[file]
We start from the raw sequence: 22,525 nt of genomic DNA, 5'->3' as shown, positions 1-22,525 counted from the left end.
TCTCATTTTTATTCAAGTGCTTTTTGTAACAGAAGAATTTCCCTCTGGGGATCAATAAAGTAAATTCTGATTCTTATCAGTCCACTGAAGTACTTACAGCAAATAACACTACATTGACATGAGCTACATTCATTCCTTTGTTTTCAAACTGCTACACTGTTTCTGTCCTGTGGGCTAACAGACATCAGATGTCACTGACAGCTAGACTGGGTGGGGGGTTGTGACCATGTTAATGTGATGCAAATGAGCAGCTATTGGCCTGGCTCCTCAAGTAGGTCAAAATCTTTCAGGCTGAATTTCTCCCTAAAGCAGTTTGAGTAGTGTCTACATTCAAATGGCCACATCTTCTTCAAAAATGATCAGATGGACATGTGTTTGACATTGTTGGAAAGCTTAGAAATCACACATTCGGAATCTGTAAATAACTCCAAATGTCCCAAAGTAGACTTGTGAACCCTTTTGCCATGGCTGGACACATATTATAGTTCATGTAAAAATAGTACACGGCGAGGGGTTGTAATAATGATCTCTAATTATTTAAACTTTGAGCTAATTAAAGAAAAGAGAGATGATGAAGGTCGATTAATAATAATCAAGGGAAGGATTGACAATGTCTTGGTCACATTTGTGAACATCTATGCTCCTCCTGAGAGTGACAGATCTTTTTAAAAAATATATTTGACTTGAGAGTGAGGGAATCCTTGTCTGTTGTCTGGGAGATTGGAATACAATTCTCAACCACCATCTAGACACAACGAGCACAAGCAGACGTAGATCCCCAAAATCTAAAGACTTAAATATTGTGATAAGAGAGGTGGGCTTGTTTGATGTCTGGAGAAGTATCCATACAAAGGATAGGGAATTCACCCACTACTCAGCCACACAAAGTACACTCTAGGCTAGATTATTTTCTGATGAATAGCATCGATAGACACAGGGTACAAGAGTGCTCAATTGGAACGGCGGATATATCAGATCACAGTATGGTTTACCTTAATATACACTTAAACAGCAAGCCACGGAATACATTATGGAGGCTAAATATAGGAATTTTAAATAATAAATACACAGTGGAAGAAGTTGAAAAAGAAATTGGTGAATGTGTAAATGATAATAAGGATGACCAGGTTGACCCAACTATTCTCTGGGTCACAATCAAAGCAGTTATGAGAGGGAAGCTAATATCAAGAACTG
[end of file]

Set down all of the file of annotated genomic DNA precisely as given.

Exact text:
We start from the raw sequence: 22,525 nt of genomic DNA, 5'->3' as shown, positions 1-22,525 counted from the left end.
TCTCATTTTTATTCAAGTGCTTTTTGTAACAGAAGAATTTCCCTCTGGGGATCAATAAAGTAAATTCTGATTCTTATCAGTCCACTGAAGTACTTACAGCAAATAACACTACATTGACATGAGCTACATTCATTCCTTTGTTTTCAAACTGCTACACTGTTTCTGTCCTGTGGGCTAACAGACATCAGATGTCACTGACAGCTAGACTGGGTGGGGGGTTGTGACCATGTTAATGTGATGCAAATGAGCAGCTATTGGCCTGGCTCCTCAAGTAGGTCAAAATCTTTCAGGCTGAATTTCTCCCTAAAGCAGTTTGAGTAGTGTCTACATTCAAATGGCCACATCTTCTTCAAAAATGATCAGATGGACATGTGTTTGACATTGTTGGAAAGCTTAGAAATCACACATTCGGAATCTGTAAATAACTCCAAATGTCCCAAAGTAGACTTGTGAACCCTTTTGCCATGGCTGGACACATATTATAGTTCATGTAAAAATAGTACACGGCGAGGGGTTGTAATAATGATCTCTAATTATTTAAACTTTGAGCTAATTAAAGAAAAGAGAGATGATGAAGGTCGATTAATAATAATCAAGGGAAGGATTGACAATGTCTTGGTCACATTTGTGAACATCTATGCTCCTCCTGAGAGTGACAGATCTTTTTAAAAAATATATTTGACTTGAGAGTGAGGGAATCCTTGTCTGTTGTCTGGGAGATTGGAATACAATTCTCAACCACCATCTAGACACAACGAGCACAAGCAGACGTAGATCCCCAAAATCTAAAGACTTAAATATTGTGATAAGAGAGGTGGGCTTGTTTGATGTCTGGAGAAGTATCCATACAAAGGATAGGGAATTCACCCACTACTCAGCCACACAAAGTACACTCTAGGCTAGATTATTTTCTGATGAATAGCATCGATAGACACAGGGTACAAGAGTGCTCAATTGGAACGGCGGATATATCAGATCACAGTATGGTTTACCTTAATATACACTTAAACAGCAAGCCACGGAATACATTATGGAGGCTAAATATAGGAATTTTAAATAATAAATACACAGTGGAAGAAGTTGAAAAAGAAATTGGTGAATGTGTAAATGATAATAAGGATGACCAGGTTGACCCAACTATTCTCTGGGTCACAATCAAAGCAGTTATGAGAGGGAAGCTAATATCAAGAACTG